A tribal woman who became a pharmacist and another a teacher “who is like an ambassador for education in the community”.

In pics A Kerala journalist captures life of tribals in TNs Gudalur valleyBy Jyothi Karat; SIPAPRESS/UNESCOGREENINITIATIVE
Features Monday, March 14, 2016 - 13:21

As a child, Jyothy Karat (29) spent most of her summer holidays at her grandparent's farm in the Gudalur valley in Tamil Nadu. 

So when she was approached to work on a photo project as part of UNESCO's Green Initiative, the visual journalist chose to go back to the region.

Jyothi’s project, shot between 2014-2015, on the tribals of Gudalur is now on exhibition at the United Nations headquarters in New York.

When I recently visited these Aadivasi villages buried in the bosom of the Gudalur valley, I found them nurturing their own modest tea gardens, while their children studied arithmetic, taught to them at school using traditional weaving techniques. What was once considered a backward, uneducated community is now leading reform in the region through sustainable development. The hospital is efficiently run by trained Aadivasi health workers who nurture a dream to see an Aadivasi doctor graduate and work in their community. - Jyothy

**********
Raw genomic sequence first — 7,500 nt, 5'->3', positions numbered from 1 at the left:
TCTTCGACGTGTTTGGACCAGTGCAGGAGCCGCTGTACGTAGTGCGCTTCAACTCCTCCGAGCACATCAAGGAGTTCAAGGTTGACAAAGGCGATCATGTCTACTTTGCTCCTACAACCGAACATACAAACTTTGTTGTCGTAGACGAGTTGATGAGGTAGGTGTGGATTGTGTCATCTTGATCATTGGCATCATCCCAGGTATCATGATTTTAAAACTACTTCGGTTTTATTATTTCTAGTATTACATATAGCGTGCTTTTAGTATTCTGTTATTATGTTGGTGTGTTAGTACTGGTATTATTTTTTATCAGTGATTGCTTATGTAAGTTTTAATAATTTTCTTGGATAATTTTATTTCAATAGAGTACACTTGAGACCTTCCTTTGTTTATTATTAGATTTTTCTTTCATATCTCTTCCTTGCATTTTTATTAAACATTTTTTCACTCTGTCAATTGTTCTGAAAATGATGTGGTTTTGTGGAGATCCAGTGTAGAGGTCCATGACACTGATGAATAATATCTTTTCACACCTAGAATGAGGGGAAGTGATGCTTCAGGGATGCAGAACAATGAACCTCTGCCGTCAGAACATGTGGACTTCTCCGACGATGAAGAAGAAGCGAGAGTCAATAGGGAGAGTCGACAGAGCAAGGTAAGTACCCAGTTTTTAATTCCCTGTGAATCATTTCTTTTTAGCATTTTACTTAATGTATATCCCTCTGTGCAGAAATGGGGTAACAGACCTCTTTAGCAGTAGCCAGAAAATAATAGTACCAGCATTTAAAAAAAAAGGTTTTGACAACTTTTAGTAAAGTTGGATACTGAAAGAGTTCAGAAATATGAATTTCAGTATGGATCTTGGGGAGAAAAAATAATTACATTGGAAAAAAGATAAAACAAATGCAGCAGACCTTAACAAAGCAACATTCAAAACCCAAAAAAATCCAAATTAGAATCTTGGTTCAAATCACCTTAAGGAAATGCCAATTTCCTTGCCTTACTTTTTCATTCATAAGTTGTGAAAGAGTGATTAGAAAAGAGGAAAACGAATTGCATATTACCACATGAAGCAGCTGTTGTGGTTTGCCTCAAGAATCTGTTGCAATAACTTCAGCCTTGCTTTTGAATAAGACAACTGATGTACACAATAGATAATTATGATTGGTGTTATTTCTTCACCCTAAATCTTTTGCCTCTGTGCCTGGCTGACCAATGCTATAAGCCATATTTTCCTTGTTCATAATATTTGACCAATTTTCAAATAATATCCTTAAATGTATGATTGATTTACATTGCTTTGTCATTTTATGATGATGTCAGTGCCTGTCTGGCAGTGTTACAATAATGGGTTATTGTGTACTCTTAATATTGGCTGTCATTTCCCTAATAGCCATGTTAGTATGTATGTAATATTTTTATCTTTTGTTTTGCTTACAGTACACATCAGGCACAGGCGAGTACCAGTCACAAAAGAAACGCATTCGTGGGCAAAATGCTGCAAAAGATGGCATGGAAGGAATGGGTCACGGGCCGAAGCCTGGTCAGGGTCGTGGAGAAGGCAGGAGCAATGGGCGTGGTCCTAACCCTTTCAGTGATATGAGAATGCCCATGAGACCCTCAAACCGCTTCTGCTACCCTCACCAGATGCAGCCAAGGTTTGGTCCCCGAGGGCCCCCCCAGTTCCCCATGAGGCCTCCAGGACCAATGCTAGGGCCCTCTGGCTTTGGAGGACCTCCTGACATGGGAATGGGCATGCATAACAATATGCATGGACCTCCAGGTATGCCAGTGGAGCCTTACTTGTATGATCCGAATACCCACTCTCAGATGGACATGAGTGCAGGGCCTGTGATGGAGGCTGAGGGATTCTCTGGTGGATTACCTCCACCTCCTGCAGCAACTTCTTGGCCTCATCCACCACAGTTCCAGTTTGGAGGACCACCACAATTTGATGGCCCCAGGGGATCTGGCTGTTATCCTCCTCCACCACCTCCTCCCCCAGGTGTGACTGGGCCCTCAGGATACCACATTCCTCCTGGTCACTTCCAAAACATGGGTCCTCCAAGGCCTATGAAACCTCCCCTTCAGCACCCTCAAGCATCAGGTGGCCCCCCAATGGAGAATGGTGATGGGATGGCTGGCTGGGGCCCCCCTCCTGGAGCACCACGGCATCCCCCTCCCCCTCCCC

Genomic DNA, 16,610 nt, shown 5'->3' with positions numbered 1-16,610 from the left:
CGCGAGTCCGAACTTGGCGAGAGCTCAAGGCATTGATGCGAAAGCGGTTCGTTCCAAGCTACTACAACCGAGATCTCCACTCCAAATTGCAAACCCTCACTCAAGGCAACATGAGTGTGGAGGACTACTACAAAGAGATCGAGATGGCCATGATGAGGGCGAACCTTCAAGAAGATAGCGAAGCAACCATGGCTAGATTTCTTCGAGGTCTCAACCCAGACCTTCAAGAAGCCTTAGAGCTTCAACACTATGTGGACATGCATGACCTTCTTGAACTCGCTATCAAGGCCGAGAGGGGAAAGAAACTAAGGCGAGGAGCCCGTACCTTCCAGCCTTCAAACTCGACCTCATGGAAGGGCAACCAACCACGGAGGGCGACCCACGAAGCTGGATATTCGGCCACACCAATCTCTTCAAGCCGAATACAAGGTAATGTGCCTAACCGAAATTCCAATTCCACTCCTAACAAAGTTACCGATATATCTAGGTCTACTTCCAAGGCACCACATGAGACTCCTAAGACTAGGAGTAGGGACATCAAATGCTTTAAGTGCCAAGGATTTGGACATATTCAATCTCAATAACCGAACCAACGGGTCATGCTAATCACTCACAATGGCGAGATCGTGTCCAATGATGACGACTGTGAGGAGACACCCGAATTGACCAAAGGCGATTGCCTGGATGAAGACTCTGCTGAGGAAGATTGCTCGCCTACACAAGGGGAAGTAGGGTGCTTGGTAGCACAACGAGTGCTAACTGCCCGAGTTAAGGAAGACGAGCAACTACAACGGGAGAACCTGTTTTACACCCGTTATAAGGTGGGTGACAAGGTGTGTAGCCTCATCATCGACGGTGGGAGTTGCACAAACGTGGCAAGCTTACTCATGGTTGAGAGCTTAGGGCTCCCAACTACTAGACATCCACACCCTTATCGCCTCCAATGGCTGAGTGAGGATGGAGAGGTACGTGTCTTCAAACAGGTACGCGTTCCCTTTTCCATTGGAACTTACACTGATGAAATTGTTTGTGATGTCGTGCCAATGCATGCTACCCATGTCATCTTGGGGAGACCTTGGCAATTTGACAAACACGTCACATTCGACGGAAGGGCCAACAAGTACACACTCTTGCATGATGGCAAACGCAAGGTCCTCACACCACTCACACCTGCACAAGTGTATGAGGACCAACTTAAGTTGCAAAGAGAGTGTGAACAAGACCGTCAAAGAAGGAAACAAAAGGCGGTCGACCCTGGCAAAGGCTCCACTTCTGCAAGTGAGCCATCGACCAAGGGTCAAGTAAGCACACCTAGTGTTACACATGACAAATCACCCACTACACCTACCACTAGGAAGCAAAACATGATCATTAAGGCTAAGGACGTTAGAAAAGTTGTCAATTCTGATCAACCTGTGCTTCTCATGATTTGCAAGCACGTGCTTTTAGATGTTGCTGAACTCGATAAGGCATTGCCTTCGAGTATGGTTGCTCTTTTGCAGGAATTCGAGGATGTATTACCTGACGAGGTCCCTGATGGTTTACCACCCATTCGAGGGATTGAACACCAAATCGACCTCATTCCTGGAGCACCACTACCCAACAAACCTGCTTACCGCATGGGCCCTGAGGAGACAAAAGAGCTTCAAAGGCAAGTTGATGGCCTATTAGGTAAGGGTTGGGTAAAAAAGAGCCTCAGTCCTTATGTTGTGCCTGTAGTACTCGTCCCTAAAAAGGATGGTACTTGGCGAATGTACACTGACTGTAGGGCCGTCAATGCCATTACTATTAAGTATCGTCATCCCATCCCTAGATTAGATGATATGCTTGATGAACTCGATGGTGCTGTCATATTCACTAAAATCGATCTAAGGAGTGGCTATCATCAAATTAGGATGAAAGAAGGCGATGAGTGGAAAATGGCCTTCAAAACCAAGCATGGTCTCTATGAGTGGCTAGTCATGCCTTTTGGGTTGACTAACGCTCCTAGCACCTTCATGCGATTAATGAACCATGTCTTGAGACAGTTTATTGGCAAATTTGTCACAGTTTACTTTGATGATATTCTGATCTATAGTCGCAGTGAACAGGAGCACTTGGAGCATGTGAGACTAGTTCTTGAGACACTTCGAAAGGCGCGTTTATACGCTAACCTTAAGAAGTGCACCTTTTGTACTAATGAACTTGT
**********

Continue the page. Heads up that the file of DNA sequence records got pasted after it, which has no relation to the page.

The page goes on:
“I knew the community so closely. I have grown up with them. So it made sense to go back to the place," says Jyothy who hails from Kerala but is currently based-out of Bengaluru.

In her project, she focused on the development work, majorly in the field of education, done by an NGO called ACCORD in the region in the Nilgiris

Stating one example, she says, “Initially, the nurses and doctors in the hospital did not want to treat them. So, they built a hospital which is run by people from their community."

Of the several stories that Jyothy tells through her pictures, one is of a tribal woman who became a pharmacist and another a teacher “who is like an ambassador for education in the community”.

Though there has been significant development in the lives of the Gudalur tribals over the years, not everything is perfect, cautions Jyothi. “A lot of work still needs to be done,” she says.

While she was excited about her work being exhibited on a UN platform, she feels there have been no tangible benefits that people of the region would get out of it. “I hope,” she says, “there's more awareness and that something good comes out of it.”

The exhibition will be open up to April 17, 2016. 


Become a TNM Member for just Rs 999!
You can also support us with a one-time payment.